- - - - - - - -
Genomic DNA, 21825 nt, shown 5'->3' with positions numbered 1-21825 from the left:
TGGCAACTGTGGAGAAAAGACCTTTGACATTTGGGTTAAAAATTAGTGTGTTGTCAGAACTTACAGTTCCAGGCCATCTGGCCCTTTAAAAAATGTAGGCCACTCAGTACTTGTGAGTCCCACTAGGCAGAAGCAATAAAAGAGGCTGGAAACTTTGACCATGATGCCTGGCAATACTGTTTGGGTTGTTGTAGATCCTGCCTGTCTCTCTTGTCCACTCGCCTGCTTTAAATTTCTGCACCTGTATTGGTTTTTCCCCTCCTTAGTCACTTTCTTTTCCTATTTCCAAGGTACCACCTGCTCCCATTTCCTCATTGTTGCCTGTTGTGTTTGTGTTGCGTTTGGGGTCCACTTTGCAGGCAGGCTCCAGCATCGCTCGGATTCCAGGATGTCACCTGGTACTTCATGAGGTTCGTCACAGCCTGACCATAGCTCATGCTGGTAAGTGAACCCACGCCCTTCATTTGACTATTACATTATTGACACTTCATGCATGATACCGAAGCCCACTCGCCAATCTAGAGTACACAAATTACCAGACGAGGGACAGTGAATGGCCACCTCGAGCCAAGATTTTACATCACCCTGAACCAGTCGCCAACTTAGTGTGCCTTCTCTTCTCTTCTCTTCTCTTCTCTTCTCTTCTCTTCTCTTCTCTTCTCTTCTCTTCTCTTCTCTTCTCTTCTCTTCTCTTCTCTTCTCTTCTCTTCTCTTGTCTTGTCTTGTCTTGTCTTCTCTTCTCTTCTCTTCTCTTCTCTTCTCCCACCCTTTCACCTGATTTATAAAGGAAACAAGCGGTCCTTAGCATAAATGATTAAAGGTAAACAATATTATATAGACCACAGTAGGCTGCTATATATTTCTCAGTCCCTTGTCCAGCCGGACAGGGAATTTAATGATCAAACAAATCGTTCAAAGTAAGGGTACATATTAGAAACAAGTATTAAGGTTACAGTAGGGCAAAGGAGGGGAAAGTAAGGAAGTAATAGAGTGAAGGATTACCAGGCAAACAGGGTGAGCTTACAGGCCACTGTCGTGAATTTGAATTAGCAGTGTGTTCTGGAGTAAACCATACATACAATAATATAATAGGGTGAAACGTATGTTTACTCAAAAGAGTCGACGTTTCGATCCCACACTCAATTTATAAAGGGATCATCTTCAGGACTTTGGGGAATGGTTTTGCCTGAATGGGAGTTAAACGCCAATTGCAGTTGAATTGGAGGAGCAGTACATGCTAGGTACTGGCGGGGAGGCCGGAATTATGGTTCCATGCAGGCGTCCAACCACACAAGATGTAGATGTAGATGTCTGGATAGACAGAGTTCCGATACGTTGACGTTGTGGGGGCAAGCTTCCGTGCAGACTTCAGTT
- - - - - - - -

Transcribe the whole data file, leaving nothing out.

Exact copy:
Genomic DNA, 21825 nt, shown 5'->3' with positions numbered 1-21825 from the left:
TGGCAACTGTGGAGAAAAGACCTTTGACATTTGGGTTAAAAATTAGTGTGTTGTCAGAACTTACAGTTCCAGGCCATCTGGCCCTTTAAAAAATGTAGGCCACTCAGTACTTGTGAGTCCCACTAGGCAGAAGCAATAAAAGAGGCTGGAAACTTTGACCATGATGCCTGGCAATACTGTTTGGGTTGTTGTAGATCCTGCCTGTCTCTCTTGTCCACTCGCCTGCTTTAAATTTCTGCACCTGTATTGGTTTTTCCCCTCCTTAGTCACTTTCTTTTCCTATTTCCAAGGTACCACCTGCTCCCATTTCCTCATTGTTGCCTGTTGTGTTTGTGTTGCGTTTGGGGTCCACTTTGCAGGCAGGCTCCAGCATCGCTCGGATTCCAGGATGTCACCTGGTACTTCATGAGGTTCGTCACAGCCTGACCATAGCTCATGCTGGTAAGTGAACCCACGCCCTTCATTTGACTATTACATTATTGACACTTCATGCATGATACCGAAGCCCACTCGCCAATCTAGAGTACACAAATTACCAGACGAGGGACAGTGAATGGCCACCTCGAGCCAAGATTTTACATCACCCTGAACCAGTCGCCAACTTAGTGTGCCTTCTCTTCTCTTCTCTTCTCTTCTCTTCTCTTCTCTTCTCTTCTCTTCTCTTCTCTTCTCTTCTCTTCTCTTCTCTTCTCTTCTCTTCTCTTCTCTTCTCTTGTCTTGTCTTGTCTTGTCTTCTCTTCTCTTCTCTTCTCTTCTCTTCTCCCACCCTTTCACCTGATTTATAAAGGAAACAAGCGGTCCTTAGCATAAATGATTAAAGGTAAACAATATTATATAGACCACAGTAGGCTGCTATATATTTCTCAGTCCCTTGTCCAGCCGGACAGGGAATTTAATGATCAAACAAATCGTTCAAAGTAAGGGTACATATTAGAAACAAGTATTAAGGTTACAGTAGGGCAAAGGAGGGGAAAGTAAGGAAGTAATAGAGTGAAGGATTACCAGGCAAACAGGGTGAGCTTACAGGCCACTGTCGTGAATTTGAATTAGCAGTGTGTTCTGGAGTAAACCATACATACAATAATATAATAGGGTGAAACGTATGTTTACTCAAAAGAGTCGACGTTTCGATCCCACACTCAATTTATAAAGGGATCATCTTCAGGACTTTGGGGAATGGTTTTGCCTGAATGGGAGTTAAACGCCAATTGCAGTTGAATTGGAGGAGCAGTACATGCTAGGTACTGGCGGGGAGGCCGGAATTATGGTTCCATGCAGGCGTCCAACCACACAAGATGTAGATGTAGATGTCTGGATAGACAGAGTTCCGATACGTTGACGTTGTGGGGGCAAGCTTCCGTGCAGACTTCAGTT